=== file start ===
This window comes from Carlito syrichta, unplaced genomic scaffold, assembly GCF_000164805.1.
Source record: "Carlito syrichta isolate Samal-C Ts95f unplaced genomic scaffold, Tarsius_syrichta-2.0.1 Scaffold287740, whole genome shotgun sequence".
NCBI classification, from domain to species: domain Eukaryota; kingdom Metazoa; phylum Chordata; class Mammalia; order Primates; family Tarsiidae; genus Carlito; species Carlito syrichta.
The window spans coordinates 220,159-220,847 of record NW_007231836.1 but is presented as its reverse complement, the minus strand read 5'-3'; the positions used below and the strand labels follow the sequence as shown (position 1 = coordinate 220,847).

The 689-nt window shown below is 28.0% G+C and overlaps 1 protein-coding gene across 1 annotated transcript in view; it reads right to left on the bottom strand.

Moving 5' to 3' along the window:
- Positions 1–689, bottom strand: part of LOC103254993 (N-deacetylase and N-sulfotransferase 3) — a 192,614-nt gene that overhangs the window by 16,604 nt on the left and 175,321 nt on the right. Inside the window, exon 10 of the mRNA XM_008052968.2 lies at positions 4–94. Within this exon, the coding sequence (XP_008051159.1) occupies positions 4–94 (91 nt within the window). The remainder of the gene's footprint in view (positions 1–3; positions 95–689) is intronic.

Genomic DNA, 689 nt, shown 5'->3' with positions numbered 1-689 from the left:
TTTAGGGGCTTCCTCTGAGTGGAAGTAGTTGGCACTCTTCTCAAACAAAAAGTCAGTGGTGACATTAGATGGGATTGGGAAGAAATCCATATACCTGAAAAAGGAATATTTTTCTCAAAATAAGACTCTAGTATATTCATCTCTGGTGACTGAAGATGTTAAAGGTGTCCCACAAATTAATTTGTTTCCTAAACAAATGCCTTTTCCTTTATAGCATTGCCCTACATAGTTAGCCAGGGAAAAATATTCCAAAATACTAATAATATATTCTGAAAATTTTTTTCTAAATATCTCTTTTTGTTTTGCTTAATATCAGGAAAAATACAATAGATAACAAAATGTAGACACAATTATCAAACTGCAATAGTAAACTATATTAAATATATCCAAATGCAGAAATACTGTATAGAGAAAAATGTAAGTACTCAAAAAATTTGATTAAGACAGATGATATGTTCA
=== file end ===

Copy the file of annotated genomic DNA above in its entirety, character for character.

This window comes from Carlito syrichta, unplaced genomic scaffold, assembly GCF_000164805.1.
Source record: "Carlito syrichta isolate Samal-C Ts95f unplaced genomic scaffold, Tarsius_syrichta-2.0.1 Scaffold287740, whole genome shotgun sequence".
NCBI classification, from domain to species: domain Eukaryota; kingdom Metazoa; phylum Chordata; class Mammalia; order Primates; family Tarsiidae; genus Carlito; species Carlito syrichta.
The window spans coordinates 220,159-220,847 of record NW_007231836.1 but is presented as its reverse complement, the minus strand read 5'-3'; the positions used below and the strand labels follow the sequence as shown (position 1 = coordinate 220,847).

The 689-nt window shown below is 28.0% G+C and overlaps 1 protein-coding gene across 1 annotated transcript in view; it reads right to left on the bottom strand.

Moving 5' to 3' along the window:
- Positions 1–689, bottom strand: part of LOC103254993 (N-deacetylase and N-sulfotransferase 3) — a 192,614-nt gene that overhangs the window by 16,604 nt on the left and 175,321 nt on the right. Inside the window, exon 10 of the mRNA XM_008052968.2 lies at positions 4–94. Within this exon, the coding sequence (XP_008051159.1) occupies positions 4–94 (91 nt within the window). The remainder of the gene's footprint in view (positions 1–3; positions 95–689) is intronic.

Genomic DNA, 689 nt, shown 5'->3' with positions numbered 1-689 from the left:
TTTAGGGGCTTCCTCTGAGTGGAAGTAGTTGGCACTCTTCTCAAACAAAAAGTCAGTGGTGACATTAGATGGGATTGGGAAGAAATCCATATACCTGAAAAAGGAATATTTTTCTCAAAATAAGACTCTAGTATATTCATCTCTGGTGACTGAAGATGTTAAAGGTGTCCCACAAATTAATTTGTTTCCTAAACAAATGCCTTTTCCTTTATAGCATTGCCCTACATAGTTAGCCAGGGAAAAATATTCCAAAATACTAATAATATATTCTGAAAATTTTTTTCTAAATATCTCTTTTTGTTTTGCTTAATATCAGGAAAAATACAATAGATAACAAAATGTAGACACAATTATCAAACTGCAATAGTAAACTATATTAAATATATCCAAATGCAGAAATACTGTATAGAGAAAAATGTAAGTACTCAAAAAATTTGATTAAGACAGATGATATGTTCA